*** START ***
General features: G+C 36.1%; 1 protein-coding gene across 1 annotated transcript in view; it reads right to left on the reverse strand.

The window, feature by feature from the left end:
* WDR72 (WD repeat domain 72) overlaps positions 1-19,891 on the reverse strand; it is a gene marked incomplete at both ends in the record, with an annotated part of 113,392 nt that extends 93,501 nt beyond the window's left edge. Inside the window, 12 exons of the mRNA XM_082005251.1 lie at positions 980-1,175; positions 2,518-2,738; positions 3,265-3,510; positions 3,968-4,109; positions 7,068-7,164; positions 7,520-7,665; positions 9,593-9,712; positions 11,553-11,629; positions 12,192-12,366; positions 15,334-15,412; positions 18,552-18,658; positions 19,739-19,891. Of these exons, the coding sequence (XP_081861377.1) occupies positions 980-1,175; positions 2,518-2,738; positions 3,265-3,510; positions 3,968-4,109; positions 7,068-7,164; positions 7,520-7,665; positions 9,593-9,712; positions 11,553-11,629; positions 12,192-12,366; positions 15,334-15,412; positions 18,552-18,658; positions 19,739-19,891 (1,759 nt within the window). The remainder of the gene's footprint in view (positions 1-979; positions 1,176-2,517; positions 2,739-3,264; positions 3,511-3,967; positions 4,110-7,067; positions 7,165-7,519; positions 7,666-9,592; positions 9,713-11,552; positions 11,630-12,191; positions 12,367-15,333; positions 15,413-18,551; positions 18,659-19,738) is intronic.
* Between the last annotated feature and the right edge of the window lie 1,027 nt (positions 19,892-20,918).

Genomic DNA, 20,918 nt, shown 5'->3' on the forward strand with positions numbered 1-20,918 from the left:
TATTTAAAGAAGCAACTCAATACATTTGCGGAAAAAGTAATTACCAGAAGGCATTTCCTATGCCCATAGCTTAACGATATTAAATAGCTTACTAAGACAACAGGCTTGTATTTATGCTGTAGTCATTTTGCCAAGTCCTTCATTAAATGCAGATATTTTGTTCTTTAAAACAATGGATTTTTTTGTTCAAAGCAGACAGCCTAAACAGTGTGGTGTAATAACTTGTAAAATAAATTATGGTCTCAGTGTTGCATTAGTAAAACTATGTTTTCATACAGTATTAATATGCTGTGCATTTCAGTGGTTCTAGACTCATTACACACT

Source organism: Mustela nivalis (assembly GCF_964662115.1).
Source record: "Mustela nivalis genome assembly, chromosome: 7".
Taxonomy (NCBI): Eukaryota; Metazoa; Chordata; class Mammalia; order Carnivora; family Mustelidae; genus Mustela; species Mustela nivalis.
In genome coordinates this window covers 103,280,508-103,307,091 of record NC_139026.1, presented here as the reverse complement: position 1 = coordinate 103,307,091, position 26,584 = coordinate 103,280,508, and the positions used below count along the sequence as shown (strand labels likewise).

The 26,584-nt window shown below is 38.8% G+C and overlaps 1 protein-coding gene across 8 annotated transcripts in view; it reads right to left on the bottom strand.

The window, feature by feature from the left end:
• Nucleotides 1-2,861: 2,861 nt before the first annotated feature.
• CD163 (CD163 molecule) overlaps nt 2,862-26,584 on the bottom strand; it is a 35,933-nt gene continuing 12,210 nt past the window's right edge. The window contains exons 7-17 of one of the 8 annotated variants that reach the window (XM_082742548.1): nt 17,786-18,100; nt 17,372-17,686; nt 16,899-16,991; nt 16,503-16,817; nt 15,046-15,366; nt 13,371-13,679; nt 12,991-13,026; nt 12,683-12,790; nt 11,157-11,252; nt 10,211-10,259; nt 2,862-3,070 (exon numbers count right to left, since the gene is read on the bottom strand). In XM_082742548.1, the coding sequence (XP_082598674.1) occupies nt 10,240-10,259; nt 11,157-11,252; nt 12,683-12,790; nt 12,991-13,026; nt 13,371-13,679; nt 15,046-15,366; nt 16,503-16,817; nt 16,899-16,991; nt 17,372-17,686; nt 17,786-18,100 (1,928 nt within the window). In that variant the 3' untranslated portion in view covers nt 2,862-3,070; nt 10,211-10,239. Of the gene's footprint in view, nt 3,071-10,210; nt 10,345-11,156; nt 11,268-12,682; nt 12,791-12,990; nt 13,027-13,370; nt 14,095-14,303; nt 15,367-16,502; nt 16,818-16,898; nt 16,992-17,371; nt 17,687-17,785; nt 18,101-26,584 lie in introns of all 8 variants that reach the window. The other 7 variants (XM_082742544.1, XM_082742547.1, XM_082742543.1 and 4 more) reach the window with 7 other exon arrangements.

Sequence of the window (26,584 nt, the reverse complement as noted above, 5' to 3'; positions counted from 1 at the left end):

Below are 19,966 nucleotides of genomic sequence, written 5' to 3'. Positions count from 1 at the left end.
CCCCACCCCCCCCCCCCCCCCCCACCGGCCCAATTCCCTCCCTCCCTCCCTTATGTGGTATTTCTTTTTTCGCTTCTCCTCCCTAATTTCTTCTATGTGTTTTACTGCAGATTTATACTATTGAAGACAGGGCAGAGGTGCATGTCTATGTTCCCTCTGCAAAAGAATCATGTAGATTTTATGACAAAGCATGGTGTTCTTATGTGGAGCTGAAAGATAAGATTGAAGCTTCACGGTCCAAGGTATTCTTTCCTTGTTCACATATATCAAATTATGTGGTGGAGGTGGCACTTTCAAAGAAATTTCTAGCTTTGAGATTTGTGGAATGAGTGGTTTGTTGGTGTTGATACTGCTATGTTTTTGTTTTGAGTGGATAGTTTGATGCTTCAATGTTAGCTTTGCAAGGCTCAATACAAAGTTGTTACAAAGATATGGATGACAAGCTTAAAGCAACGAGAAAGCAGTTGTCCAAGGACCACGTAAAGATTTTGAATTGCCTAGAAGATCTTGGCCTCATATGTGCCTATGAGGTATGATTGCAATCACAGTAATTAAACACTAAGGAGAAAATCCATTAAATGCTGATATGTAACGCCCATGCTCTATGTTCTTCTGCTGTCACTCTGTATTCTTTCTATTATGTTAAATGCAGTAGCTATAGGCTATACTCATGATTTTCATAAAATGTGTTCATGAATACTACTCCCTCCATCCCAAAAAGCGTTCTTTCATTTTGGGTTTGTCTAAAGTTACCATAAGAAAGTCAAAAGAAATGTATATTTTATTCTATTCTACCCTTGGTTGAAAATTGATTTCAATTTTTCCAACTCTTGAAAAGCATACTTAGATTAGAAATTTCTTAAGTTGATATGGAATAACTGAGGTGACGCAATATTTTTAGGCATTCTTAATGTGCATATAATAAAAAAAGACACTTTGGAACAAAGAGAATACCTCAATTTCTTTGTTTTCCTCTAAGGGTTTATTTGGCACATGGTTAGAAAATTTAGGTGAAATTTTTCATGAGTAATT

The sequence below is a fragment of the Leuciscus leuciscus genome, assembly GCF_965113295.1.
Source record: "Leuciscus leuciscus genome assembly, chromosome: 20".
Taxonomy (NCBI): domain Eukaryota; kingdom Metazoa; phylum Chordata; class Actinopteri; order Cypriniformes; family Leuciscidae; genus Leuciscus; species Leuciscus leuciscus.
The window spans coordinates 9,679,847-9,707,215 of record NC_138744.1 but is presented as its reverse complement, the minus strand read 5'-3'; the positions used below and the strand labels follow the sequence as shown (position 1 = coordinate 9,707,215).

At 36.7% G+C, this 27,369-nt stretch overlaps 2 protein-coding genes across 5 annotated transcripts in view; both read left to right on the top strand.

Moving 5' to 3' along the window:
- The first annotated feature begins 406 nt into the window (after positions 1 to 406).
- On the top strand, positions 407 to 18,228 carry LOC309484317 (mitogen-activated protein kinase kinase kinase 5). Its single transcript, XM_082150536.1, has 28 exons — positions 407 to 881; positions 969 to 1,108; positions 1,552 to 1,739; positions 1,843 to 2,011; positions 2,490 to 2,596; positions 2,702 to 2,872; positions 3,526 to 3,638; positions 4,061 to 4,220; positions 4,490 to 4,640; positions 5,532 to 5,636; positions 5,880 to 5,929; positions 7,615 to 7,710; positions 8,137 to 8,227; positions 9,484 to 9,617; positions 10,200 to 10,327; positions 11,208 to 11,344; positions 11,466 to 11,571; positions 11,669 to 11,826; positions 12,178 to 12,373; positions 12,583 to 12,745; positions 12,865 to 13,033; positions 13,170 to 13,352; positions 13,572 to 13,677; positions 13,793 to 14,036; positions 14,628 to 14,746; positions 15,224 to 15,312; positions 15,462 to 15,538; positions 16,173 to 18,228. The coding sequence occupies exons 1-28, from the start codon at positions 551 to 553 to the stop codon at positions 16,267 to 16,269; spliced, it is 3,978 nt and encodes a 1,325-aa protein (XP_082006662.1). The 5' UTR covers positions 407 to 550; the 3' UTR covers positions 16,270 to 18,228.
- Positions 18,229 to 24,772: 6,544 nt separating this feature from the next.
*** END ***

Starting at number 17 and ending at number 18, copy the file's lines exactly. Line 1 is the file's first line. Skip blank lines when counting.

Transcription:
CCCCACCCCCCCCCCCCCCCCCCACCGGCCCAATTCCCTCCCTCCCTCCCTTATGTGGTATTTCTTTTTTCGCTTCTCCTCCCTAATTTCTTCTATGTGTTTTACTGCAGATTTATACTATTGAAGACAGGGCAGAGGTGCATGTCTATGTTCCCTCTGCAAAAGAATCATGTAGATTTTATGACAAAGCATGGTGTTCTTATGTGGAGCTGAAAGATAAGATTGAAGCTTCACGGTCCAAGGTATTCTTTCCTTGTTCACATATATCAAATTATGTGGTGGAGGTGGCACTTTCAAAGAAATTTCTAGCTTTGAGATTTGTGGAATGAGTGGTTTGTTGGTGTTGATACTGCTATGTTTTTGTTTTGAGTGGATAGTTTGATGCTTCAATGTTAGCTTTGCAAGGCTCAATACAAAGTTGTTACAAAGATATGGATGACAAGCTTAAAGCAACGAGAAAGCAGTTGTCCAAGGACCACGTAAAGATTTTGAATTGCCTAGAAGATCTTGGCCTCATATGTGCCTATGAGGTATGATTGCAATCACAGTAATTAAACACTAAGGAGAAAATCCATTAAATGCTGATATGTAACGCCCATGCTCTATGTTCTTCTGCTGTCACTCTGTATTCTTTCTATTATGTTAAATGCAGTAGCTATAGGCTATACTCATGATTTTCATAAAATGTGTTCATGAATACTACTCCCTCCATCCCAAAAAGCGTTCTTTCATTTTGGGTTTGTCTAAAGTTACCATAAGAAAGTCAAAAGAAATGTATATTTTATTCTATTCTACCCTTGGTTGAAAATTGATTTCAATTTTTCCAACTCTTGAAAAGCATACTTAGATTAGAAATTTCTTAAGTTGATATGGAATAACTGAGGTGACGCAATATTTTTAGGCATTCTTAATGTGCATATAATAAAAAAAGACACTTTGGAACAAAGAGAATACCTCAATTTCTTTGTTTTCCTCTAAGGGTTTATTTGGCACATGGTTAGAAAATTTAGGTGAAATTTTTCATGAGTAATT

The sequence below is a fragment of the Leuciscus leuciscus genome, assembly GCF_965113295.1.